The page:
FLUSHING - As part of a $1.5 billion deal, Dominion Resources is building a 90,000-gallon natural gas liquids storage facility along Ohio 331 that will be connected by pipeline to the Marshall County Natrium facility.
Despite having to evacuate the Natrium construction site for a bomb threat Saturday, Dominion spokesman Charles Penn said the huge processing plant is "just weeks away from going in service." Upon its opening, the Natrium plant should be able to process 200 million cubic feet of natural gas per day, while fractionating 36,000 barrels of ethane, propane, butane and pentane daily.
The $1.5 billion venture - known as Blue Racer Midstream - is a collaboration of Dominion and Caiman Energy. In the natural gas and oil industry, the term "midstream" broadly refers to pipelines that gather and transport gas and oil, processing plants, fractionators and compressor stations. With continued development, the system could eventually transport "at least 2 billion cubic feet of natural gas per day," according to Blue Racer.
Photo by Casey Junkins
Dominion Resources is building a 90,000-gallon natural gas liquids storage facility along Ohio 331 in Belmont County.
After selling its Marshall County facilities to Williams Partners for $2.5 billion early last year, Caiman entered this partnership with Dominion in December. The deal includes the Natrium plant, the Dominion assets in eastern Ohio, as well as the pipeline connecting the West Virginia plant to the Ohio processing infrastructure.
The Blue Racer tanks sit south of the village of Flushing along Ohio 331. Workers completed some construction at the site on Monday. Blue Racer spokeswoman Casey Nikoloric confirmed this work is part of the Blue Racer system, as the facility will be used to "handle liquids that condense in the pipeline."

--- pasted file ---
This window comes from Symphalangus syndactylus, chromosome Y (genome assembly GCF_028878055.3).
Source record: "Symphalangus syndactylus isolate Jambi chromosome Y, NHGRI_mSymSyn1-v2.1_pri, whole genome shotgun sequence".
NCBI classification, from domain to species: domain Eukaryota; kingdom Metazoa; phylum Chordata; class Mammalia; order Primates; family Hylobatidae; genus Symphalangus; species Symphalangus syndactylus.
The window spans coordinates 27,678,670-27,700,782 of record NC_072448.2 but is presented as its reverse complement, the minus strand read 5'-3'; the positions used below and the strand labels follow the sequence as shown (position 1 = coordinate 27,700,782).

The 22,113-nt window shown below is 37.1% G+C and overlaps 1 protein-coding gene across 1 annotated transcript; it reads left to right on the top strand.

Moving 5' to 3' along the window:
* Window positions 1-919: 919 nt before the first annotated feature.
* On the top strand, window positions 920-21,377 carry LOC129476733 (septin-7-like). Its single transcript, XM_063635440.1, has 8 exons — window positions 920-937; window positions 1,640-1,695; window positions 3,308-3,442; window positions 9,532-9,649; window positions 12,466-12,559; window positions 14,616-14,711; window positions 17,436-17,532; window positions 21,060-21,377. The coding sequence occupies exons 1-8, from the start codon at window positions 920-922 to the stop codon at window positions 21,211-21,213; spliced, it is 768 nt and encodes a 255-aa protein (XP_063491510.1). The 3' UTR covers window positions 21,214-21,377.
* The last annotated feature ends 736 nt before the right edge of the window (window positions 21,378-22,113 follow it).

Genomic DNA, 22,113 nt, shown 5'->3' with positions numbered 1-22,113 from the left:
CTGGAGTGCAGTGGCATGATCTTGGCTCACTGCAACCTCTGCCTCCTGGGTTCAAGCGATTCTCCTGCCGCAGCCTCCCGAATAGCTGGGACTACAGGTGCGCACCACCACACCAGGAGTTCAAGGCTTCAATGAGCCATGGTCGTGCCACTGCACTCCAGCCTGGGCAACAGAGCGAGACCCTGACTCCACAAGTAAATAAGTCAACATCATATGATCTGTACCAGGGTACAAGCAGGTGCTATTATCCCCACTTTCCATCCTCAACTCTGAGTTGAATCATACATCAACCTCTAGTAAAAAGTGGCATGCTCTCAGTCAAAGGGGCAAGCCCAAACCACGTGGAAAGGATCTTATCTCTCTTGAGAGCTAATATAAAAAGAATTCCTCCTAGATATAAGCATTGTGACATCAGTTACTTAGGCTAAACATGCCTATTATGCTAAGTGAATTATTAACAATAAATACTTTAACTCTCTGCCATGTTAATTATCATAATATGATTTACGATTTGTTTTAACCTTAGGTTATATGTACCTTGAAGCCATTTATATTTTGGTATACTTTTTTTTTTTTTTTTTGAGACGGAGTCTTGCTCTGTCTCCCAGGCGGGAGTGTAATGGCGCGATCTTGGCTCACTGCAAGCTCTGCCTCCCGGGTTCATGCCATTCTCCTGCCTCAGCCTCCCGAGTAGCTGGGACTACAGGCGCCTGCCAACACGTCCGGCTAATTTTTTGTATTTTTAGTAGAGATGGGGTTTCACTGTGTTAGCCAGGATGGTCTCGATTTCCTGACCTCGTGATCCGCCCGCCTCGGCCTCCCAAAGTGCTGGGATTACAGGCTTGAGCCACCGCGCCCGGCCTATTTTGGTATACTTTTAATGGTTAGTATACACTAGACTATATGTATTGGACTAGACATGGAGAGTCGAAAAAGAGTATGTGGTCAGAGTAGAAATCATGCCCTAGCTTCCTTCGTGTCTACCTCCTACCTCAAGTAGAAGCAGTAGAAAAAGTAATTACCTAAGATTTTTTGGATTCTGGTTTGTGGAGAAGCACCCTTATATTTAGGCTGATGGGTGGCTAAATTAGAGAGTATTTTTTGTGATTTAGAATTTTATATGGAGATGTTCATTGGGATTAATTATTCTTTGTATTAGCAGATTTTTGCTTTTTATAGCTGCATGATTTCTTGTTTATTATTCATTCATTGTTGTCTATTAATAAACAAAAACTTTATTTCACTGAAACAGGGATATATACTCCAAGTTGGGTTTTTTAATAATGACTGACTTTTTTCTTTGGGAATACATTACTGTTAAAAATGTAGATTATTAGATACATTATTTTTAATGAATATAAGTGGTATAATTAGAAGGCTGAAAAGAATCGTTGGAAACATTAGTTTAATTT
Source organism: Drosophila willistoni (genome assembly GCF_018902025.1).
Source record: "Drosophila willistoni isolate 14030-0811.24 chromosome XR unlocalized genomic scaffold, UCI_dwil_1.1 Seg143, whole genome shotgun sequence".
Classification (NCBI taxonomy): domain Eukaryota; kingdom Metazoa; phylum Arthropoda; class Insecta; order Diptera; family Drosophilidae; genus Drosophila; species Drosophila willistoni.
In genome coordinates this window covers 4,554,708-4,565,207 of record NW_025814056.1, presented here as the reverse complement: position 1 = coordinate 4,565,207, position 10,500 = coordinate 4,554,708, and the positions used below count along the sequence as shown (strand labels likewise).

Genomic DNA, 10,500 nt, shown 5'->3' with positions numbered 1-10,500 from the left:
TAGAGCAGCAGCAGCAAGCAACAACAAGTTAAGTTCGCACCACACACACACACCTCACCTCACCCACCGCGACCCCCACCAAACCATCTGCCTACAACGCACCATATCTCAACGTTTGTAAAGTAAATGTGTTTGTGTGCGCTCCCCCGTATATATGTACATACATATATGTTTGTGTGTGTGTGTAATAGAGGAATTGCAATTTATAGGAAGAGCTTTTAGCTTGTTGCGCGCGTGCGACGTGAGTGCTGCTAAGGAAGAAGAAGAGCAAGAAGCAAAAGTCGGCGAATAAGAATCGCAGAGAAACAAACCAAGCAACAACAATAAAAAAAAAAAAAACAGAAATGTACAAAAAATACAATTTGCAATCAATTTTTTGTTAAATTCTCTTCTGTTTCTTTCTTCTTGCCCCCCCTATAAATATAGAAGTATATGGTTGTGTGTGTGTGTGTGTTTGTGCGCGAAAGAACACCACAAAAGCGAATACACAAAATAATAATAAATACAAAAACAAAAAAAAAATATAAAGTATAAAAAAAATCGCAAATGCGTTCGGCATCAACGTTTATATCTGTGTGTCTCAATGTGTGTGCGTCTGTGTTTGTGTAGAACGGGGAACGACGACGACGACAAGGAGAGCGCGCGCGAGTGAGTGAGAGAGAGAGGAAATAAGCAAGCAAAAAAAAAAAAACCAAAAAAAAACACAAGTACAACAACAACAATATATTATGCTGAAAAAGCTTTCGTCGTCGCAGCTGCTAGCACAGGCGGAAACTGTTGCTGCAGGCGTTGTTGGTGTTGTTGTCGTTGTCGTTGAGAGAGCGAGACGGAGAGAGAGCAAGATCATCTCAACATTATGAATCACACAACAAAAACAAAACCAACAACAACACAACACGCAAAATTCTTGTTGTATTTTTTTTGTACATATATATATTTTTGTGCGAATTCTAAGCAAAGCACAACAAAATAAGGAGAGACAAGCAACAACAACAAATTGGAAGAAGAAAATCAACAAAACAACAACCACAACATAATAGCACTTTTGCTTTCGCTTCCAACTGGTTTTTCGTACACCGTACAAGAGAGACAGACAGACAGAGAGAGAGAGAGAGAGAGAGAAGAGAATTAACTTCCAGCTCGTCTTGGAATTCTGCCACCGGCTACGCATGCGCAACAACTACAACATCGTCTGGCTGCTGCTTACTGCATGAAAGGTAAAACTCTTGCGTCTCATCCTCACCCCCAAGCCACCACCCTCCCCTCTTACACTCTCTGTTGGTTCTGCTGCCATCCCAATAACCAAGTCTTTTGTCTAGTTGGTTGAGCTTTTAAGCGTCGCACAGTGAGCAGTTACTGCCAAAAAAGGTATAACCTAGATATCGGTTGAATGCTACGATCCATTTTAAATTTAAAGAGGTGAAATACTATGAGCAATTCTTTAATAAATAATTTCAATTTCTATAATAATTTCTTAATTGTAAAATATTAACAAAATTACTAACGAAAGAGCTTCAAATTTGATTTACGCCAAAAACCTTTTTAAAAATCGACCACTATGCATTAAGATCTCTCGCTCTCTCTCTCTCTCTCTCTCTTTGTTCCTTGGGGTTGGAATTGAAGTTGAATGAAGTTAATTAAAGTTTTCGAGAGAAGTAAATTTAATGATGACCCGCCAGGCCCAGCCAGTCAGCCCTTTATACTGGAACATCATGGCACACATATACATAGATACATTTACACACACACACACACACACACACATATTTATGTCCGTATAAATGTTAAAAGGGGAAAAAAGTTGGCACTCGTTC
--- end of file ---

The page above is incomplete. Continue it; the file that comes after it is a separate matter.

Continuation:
MarkWest Energy is also building processing facilities in eastern Ohio, highlighted by large plants near Cadiz and Hopedale, with total investment expected to be as high as $1.9 billion. M3 Midstream is also building a large complex that will stretch from Columbiana County to Harrison County, which will cost about $900 million.
"The Utica Shale has enormous potential to provide jobs and revenues for the local Ohio economy," said Thomas F. Farrell II, Dominion's chairman, president and chief executive officer. "Because the portion of the Utica Shale targeted today produces a rich gas stream, gathering and processing capacity must be developed so that the natural gas and valuable natural gas liquids can be separated and sold."
"Dominion brings well-positioned assets and experienced operations for gathering, processing, fractionating and delivering natural gas and liquids produced from the Utica Shale field," added Jack Lafield, Caiman's chairman and chief executive officer.
When the wet Marcellus and Utica shale gas travels to the Dominion plant via the company's pipeline network, the natural gas liquids will be separated from the dry methane gas so that all the products can be individually marketed.
Once separated from the gas stream, the propane and butane will be kept in tanks on the Dominion site to be marketed. However, this cannot be done with ethane because of the product's volatility, so Dominion is looking to ship the ethane to a user.
After months of construction, the Natrium facility - which will receive its gas stream from the many Chesapeake Energy operations throughout the Upper Ohio Valley - is finally near completion. However, Marshall County Emergency Management Director Tom Hart had to evacuate the workers on site early Saturday when someone apparently made a bomb threat.
"Out of an abundance of caution, all personnel were removed from the work site," Penn said, noting construction continued after personnel returned to the area.